BROSSARD, Que. - Carey Price is just fine with spending six more years dealing with the pressures inherent in manning the Montreal Canadiens' goal.
The two-time all-star goaltender signed a six-year contract worth a total of US$39 million with Montreal on Monday.
Price, who turns 25 on August 15, already has five NHL seasons under his belt.
"It kind of made sense to me," Price said on a conference call from Williams Lake, B.C. "It will take me to until I'm 30 years old and generally that's about the peak of goaltenders, so I'm hoping by then to have a couple of Stanley Cups and have a good re-negotiation when I'm 30."
Price's contract is structered so that he will make a combined $18 million the first three years and $7 million each of the last three seasons.
Canadiens fans would dearly love to conjure up hope of winning one more Stanley Cup after the team finished 15th — dead last — in the Eastern Conference. Montreal has not won a Cup since claiming its record 24th title in 1993.
With that goal in mind, Price is ready to assume still higher expectations from the team's demanding fans.
"There's a tremendous amount of pressure on us no matter what you're making, so it might make you a target a little more," he said." But being a goaltender, I'm used to that anyway."
Montreal general manager Marc Bergevin announced the signing.
"I think Carey brings what we need moving forward," Bergevin said. "He's a top goalie in the league, a young goalie, and with having him in the net for the next six years I think it gives our team a chance to be competitive, and moving forward I think it was a key for us to have Carey in Montreal."
Bergevin, who was hired on May 2, added three free agents to the Canadiens' roster Sunday.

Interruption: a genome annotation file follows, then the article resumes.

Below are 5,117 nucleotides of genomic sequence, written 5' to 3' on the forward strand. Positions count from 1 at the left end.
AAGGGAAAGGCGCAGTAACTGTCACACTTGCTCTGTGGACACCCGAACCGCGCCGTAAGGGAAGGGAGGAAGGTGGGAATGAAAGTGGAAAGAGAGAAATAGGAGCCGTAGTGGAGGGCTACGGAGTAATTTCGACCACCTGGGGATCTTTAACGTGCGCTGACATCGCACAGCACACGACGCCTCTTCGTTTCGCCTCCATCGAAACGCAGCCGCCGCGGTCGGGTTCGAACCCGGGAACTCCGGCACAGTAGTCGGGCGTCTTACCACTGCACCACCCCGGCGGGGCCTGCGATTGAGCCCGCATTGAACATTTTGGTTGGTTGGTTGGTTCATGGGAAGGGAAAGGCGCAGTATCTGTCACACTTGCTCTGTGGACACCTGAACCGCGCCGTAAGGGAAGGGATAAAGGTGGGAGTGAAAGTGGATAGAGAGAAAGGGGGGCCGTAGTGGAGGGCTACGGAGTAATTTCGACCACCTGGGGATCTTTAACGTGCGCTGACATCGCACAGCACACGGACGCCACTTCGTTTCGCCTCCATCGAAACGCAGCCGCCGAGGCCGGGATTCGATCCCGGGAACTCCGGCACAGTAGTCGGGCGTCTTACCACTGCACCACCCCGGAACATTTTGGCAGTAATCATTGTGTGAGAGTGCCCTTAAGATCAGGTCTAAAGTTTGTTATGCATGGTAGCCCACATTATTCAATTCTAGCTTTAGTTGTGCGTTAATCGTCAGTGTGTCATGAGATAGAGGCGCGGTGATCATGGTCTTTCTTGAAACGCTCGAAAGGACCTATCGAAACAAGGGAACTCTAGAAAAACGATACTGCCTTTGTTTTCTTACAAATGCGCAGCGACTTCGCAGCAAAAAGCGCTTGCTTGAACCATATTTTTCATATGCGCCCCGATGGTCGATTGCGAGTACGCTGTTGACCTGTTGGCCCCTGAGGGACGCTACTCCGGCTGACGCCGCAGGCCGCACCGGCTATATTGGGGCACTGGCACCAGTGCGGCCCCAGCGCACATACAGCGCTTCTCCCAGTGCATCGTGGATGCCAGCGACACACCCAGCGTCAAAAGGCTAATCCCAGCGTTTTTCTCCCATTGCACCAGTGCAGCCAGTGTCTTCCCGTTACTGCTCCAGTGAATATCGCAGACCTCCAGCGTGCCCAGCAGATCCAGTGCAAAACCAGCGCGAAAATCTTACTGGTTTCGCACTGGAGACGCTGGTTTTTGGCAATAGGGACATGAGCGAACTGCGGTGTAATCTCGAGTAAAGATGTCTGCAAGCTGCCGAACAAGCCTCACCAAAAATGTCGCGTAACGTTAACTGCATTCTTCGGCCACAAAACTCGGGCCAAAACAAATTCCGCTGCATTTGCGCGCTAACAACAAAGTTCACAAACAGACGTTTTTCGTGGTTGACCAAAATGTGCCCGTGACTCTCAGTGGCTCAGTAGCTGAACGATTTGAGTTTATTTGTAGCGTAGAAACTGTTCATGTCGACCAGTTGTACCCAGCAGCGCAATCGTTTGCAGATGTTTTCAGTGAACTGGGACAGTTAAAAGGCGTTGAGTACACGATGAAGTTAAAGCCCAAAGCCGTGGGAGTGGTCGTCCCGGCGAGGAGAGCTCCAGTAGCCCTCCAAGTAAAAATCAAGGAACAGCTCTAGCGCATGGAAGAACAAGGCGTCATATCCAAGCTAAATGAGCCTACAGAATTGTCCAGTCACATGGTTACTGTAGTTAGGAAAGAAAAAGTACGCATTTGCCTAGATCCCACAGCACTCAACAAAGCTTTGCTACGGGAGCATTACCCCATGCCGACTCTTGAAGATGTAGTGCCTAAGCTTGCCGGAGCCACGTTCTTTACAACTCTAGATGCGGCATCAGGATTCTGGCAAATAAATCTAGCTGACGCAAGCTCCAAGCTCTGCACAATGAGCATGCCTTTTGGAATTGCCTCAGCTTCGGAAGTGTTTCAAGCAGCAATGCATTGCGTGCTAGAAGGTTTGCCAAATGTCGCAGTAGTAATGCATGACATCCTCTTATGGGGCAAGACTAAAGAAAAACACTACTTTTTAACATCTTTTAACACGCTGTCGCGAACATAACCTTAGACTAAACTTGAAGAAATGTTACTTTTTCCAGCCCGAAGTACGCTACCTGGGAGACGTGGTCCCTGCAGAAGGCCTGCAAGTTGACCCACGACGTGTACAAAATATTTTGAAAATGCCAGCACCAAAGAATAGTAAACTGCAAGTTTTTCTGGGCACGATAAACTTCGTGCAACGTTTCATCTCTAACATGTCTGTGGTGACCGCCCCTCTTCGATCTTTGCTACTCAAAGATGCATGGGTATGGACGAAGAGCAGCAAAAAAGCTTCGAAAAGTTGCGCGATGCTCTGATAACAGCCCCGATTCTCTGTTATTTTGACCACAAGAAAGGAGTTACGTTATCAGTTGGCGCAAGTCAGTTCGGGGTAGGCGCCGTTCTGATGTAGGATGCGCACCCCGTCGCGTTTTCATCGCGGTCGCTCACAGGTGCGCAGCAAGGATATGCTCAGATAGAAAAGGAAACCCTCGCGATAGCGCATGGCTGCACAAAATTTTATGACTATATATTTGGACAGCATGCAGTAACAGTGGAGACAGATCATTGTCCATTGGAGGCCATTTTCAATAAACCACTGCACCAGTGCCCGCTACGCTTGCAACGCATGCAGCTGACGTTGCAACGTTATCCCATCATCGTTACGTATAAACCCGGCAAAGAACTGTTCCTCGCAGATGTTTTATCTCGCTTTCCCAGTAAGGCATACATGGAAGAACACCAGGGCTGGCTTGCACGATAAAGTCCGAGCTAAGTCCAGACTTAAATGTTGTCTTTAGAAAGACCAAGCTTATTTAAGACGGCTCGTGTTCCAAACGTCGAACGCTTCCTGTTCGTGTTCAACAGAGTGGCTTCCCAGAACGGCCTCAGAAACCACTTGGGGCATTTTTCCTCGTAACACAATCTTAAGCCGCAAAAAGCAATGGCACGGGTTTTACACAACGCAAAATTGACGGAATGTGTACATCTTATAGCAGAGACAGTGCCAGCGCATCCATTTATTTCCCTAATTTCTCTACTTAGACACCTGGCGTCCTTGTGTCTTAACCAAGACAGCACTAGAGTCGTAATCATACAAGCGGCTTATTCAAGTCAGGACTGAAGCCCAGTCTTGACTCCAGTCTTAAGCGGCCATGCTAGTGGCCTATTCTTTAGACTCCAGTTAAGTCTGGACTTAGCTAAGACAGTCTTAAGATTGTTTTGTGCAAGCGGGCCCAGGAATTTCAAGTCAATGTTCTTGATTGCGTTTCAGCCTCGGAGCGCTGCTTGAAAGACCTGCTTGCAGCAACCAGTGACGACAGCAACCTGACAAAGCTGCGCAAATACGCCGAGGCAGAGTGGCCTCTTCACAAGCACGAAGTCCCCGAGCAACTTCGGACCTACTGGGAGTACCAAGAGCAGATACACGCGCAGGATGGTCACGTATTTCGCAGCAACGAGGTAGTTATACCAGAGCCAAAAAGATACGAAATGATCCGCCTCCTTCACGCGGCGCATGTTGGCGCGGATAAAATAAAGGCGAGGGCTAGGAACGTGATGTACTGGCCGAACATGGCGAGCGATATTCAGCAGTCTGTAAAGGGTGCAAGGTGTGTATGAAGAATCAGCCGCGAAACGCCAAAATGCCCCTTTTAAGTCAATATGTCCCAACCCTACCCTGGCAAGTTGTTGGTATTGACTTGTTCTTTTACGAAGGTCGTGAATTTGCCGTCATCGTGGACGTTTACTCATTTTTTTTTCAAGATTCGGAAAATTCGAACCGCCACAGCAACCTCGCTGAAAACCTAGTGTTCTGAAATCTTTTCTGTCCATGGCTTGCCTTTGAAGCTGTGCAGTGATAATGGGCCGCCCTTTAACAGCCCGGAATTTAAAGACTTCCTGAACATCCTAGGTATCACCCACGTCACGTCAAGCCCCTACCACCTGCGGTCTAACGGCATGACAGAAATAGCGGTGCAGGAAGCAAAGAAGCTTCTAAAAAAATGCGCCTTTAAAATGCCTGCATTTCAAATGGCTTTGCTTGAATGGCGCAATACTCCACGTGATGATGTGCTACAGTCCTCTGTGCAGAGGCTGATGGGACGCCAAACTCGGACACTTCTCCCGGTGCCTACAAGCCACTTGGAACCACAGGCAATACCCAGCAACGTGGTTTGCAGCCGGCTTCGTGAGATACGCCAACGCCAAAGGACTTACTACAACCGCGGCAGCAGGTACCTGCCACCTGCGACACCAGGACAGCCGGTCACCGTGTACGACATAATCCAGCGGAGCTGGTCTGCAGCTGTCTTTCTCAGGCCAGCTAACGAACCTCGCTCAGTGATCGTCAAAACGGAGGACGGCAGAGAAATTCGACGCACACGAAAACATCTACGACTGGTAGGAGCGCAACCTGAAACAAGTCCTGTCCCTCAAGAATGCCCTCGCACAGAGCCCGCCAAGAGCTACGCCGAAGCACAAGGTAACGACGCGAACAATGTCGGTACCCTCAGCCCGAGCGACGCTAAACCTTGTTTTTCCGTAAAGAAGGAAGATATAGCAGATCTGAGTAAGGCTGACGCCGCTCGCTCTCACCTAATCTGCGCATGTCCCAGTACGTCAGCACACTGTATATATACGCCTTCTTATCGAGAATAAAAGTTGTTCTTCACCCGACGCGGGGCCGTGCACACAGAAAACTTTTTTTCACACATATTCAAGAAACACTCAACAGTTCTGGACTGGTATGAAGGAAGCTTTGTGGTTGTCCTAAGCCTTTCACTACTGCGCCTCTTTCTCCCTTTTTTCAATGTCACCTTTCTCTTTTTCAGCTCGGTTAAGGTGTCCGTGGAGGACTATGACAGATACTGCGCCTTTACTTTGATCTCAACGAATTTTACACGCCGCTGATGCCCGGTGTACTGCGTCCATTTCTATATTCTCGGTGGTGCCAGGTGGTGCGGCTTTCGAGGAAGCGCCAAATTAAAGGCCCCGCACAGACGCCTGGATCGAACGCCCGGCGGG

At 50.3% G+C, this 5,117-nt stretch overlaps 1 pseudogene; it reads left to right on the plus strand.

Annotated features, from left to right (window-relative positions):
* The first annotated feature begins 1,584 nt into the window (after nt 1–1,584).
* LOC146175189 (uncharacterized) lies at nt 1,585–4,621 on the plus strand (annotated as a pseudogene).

"It's been a pretty interesting summer to watch, not only the changes that have been going on up top but also the players that we have signed recently," Price said.
Brandon Prust left the New York Rangers to sign a four-year, $10 million contract with Montreal. Colby Armstrong signed a one-year deal for $1 million and veteran defenceman Francis Bouillon agreed to a one-year contract worth $1.5 million.
"I just like these guys," Bergevin said. "They bring character, they bring sandpaper, they bring personality to our club which I feel was missing last year. From day one I wanted to build this team around character guys that put the team first, and that's what I think we did.
Price played 65 games for the Canadiens last season. He posted a 26-28-11 record with a 2.43 goals-against average, a .916 save percentage and four shutouts.
Drafted by Montreal in the first round, fifth overall, of the 2005 NHL draft, the native of Anahim Lake, B.C., has a 124-104-35 record with 16 shutouts, a 2.56 GAA and a .916 save percentage.
He is already eighth on the Canadiens' career list for both wins and games played by a goalie (271).
"It's huge for me," Price said. "Obviously it's an honour to come back and to have the vote of confidence from the organization of my hockey club is huge as well. It's nice to see that they show a lot of confidence in me and now I have to go out there and prove them right."